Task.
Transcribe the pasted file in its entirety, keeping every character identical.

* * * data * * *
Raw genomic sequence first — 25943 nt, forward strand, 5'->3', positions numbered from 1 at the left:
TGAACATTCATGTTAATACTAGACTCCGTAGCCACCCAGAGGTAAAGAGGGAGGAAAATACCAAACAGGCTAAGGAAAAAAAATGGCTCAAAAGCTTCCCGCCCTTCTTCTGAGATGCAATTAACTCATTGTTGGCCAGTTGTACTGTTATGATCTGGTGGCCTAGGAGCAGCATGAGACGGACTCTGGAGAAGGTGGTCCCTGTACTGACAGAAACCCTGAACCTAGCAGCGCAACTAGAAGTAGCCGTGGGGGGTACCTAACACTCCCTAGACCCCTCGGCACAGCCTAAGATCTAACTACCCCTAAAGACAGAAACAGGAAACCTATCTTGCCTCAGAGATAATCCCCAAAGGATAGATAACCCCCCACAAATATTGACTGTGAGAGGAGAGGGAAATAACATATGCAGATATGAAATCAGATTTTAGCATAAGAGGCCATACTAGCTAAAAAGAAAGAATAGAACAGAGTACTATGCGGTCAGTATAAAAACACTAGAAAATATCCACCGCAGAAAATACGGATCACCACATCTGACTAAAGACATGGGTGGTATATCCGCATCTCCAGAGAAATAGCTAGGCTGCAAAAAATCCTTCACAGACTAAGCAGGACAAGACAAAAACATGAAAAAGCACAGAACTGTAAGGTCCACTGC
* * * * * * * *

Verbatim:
Raw genomic sequence first — 25943 nt, forward strand, 5'->3', positions numbered from 1 at the left:
TGAACATTCATGTTAATACTAGACTCCGTAGCCACCCAGAGGTAAAGAGGGAGGAAAATACCAAACAGGCTAAGGAAAAAAAATGGCTCAAAAGCTTCCCGCCCTTCTTCTGAGATGCAATTAACTCATTGTTGGCCAGTTGTACTGTTATGATCTGGTGGCCTAGGAGCAGCATGAGACGGACTCTGGAGAAGGTGGTCCCTGTACTGACAGAAACCCTGAACCTAGCAGCGCAACTAGAAGTAGCCGTGGGGGGTACCTAACACTCCCTAGACCCCTCGGCACAGCCTAAGATCTAACTACCCCTAAAGACAGAAACAGGAAACCTATCTTGCCTCAGAGATAATCCCCAAAGGATAGATAACCCCCCACAAATATTGACTGTGAGAGGAGAGGGAAATAACATATGCAGATATGAAATCAGATTTTAGCATAAGAGGCCATACTAGCTAAAAAGAAAGAATAGAACAGAGTACTATGCGGTCAGTATAAAAACACTAGAAAATATCCACCGCAGAAAATACGGATCACCACATCTGACTAAAGACATGGGTGGTATATCCGCATCTCCAGAGAAATAGCTAGGCTGCAAAAAATCCTTCACAGACTAAGCAGGACAAGACAAAAACATGAAAAAGCACAGAACTGTAAGGTCCACTGC